It is thought that a key ingredient in determining the impact of any Web-based behavior change program is the extent to which participants are exposed to the program. This assumption is consistent with the finding that the efficacy and intensity of treatment programs tend to be positively related. For example, research on smoking cessation interventions—including self-help approaches—has illustrated the relationship between abstinence rates and program intensity, typically defined as contact time and number of sessions [4,39,40]. Williams et al  have coined the term program thickness to refer to the "collective intensity, duration, delivery agent, and intervention modality" of an intervention. However, research has also shown that more is not always better when considering which ingredients to include in an intervention  or a website [19,43,44], perhaps because adding features increases the response cost of participation and reduces usage.
Some reviewers of this burgeoning field have recommended that fuller participation in Web-based interventions might be encouraged through the use of a "warm-up period" during which users can demonstrate their commitment by complying with precursor tasks while they become more familiar with what will be asked of them during the course of the program [1,45]. The use of intensive treatment approaches and preliminary litmus tests of commitment must be tempered by recognizing the continuum between clinic-based and public-health models for intervention. Specifically, it may be not be a practical goal to provide a highly intensive, population-wide intervention. Moreover, the use of preliminary barriers may help to reduce attrition in efficacy trials but reduce our ability to conduct effectiveness trials that have a broader reach and greater potential to achieve public health impact [46,47]. A challenging—and fruitful—line of research lies in identifying the proper program ingredients that provide a balance between sufficient exposure to relevant content and structure on the one hand while encouraging widespread user participation and engagement (both recruitment and follow-through).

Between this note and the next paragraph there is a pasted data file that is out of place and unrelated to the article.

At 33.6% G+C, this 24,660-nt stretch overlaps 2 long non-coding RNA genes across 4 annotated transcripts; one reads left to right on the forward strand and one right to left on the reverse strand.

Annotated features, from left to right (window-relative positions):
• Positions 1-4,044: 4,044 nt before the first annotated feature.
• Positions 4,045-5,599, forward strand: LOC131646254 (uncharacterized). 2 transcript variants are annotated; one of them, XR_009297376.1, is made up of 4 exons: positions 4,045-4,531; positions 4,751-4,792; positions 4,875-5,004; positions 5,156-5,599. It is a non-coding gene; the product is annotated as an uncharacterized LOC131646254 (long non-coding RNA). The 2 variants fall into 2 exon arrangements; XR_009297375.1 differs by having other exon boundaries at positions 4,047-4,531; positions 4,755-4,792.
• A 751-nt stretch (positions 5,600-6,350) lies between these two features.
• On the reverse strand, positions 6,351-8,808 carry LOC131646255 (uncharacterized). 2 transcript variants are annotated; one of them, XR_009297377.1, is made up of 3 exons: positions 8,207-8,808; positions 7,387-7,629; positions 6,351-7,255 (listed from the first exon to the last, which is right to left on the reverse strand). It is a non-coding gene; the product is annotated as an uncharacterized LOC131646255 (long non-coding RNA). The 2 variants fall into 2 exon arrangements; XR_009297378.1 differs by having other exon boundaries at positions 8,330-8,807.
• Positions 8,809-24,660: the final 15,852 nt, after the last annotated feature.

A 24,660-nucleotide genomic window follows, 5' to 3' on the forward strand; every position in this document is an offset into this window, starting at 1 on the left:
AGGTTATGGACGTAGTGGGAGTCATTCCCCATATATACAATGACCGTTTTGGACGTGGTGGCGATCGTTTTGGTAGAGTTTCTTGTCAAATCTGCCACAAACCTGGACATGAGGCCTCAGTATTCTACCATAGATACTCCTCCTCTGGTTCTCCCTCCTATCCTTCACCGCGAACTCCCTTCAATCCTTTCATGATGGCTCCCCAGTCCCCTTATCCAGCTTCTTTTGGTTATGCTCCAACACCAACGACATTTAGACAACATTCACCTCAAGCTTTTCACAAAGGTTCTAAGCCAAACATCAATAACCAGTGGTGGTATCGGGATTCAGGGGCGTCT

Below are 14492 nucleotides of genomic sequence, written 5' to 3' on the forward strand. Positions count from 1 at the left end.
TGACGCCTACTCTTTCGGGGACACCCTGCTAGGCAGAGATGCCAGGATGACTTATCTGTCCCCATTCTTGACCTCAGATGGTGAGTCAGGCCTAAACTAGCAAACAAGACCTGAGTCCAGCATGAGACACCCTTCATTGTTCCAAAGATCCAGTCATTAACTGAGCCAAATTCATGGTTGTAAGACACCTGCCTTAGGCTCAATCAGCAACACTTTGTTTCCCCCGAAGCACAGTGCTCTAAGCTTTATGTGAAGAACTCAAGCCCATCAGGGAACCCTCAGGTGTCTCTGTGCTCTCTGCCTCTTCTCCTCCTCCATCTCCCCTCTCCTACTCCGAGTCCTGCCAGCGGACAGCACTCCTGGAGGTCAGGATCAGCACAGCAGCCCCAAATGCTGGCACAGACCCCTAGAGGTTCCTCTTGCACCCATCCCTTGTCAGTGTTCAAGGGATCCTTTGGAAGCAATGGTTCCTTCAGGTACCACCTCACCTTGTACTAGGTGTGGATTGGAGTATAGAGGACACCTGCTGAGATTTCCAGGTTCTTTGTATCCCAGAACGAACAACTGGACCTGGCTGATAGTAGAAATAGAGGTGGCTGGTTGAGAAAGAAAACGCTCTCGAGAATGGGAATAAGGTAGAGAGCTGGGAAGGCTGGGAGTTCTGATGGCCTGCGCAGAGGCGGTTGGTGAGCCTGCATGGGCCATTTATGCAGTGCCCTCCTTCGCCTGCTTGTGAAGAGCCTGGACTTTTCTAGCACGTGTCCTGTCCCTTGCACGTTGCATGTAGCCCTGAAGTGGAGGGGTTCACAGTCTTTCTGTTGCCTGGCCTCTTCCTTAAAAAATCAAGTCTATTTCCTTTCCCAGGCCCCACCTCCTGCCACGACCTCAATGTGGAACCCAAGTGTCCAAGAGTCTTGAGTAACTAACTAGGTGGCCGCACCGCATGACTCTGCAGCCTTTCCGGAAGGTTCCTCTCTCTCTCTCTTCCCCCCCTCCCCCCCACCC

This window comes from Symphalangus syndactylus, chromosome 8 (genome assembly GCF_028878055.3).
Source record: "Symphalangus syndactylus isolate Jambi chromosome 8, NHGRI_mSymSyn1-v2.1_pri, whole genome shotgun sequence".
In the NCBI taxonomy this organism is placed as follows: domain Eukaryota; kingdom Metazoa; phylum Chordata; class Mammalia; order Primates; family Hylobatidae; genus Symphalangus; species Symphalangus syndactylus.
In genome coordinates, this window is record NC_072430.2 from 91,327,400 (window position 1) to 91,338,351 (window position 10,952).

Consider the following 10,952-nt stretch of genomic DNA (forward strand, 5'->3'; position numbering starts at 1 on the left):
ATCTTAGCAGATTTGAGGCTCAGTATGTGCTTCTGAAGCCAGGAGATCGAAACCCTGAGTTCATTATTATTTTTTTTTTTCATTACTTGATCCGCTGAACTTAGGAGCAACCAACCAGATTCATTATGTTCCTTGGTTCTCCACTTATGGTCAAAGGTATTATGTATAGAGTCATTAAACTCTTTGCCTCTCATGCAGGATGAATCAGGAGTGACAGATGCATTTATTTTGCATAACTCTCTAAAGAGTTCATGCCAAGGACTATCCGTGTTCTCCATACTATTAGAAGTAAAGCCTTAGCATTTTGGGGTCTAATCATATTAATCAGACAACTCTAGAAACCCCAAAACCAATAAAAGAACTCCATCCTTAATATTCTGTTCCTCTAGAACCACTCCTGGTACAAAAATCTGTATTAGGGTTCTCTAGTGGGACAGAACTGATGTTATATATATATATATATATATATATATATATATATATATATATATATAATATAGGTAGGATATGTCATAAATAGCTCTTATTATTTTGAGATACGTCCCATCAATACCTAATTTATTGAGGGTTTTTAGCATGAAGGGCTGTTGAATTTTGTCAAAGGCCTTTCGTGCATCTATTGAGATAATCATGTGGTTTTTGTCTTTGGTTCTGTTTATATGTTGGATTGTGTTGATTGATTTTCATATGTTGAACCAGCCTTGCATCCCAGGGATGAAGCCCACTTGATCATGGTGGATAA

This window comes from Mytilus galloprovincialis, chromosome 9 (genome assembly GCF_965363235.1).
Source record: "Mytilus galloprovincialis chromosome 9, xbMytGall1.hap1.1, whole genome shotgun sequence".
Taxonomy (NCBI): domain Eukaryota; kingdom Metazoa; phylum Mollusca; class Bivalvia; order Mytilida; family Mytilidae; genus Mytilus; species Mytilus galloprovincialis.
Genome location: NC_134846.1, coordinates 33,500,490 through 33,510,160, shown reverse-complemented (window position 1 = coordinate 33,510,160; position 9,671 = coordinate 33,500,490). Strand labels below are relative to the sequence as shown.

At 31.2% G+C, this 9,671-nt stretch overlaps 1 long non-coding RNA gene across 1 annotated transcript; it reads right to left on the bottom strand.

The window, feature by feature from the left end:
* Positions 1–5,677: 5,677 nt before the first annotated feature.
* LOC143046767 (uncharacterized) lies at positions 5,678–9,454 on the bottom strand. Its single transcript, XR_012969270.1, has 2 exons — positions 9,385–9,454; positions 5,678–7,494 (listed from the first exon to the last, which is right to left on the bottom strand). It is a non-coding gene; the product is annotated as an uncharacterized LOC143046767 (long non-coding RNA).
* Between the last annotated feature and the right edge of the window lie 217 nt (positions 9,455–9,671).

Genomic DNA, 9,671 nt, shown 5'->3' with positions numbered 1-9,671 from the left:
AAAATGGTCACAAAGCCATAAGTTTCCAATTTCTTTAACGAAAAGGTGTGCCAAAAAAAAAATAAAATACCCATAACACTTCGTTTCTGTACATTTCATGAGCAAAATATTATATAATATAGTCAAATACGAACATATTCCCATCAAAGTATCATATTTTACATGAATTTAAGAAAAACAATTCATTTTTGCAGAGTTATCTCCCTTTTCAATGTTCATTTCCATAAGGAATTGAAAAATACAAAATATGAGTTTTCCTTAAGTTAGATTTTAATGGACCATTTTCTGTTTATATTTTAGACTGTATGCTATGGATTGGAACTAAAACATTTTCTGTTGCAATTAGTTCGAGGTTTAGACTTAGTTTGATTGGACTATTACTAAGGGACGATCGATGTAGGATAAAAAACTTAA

We found that the estimated median lifetime website usage (date when 50% of participants stopped using the program) was 11 days for the Enhanced condition and 0 days (ie, the enrollment day) for the Basic condition. We anticipate that some measures of exposure and outcome will likely share a curvilinear (inverted U-shaped) relationship such that those individuals who are least ready to make a meaningful change may be more likely to visit the Web-based program for a short time, while participants who are most prepared to change their behavior may similarly choose to visit the Web-based program for a relatively short time. Those participants who are interested in quitting and decide to learn more about how to do so will spend relatively more time visiting the program. It remains for future research to differentiate characteristics that illuminate the pattern of this relationship among motivation, readiness to quit, and program usage.
Measures of participant exposure can help researchers and program developers determine the extent to which content is viewed. These data can point to needed changes in the information architecture and design features of the website. It is reasonable to assume that program content cannot be helpful if it is never viewed. Exposure measures may have utility in that they inform us about whether certain content—or clusters of content—is related to outcome and thus might be considered to be active ingredients in accomplishing the desired behavioral goals. They enable us to better understand idiosyncratic patterns of program use, highlighting ways we can adapt program structure and content to better accommodate (be tailored to) individual differences in participant interests, needs, and learning styles.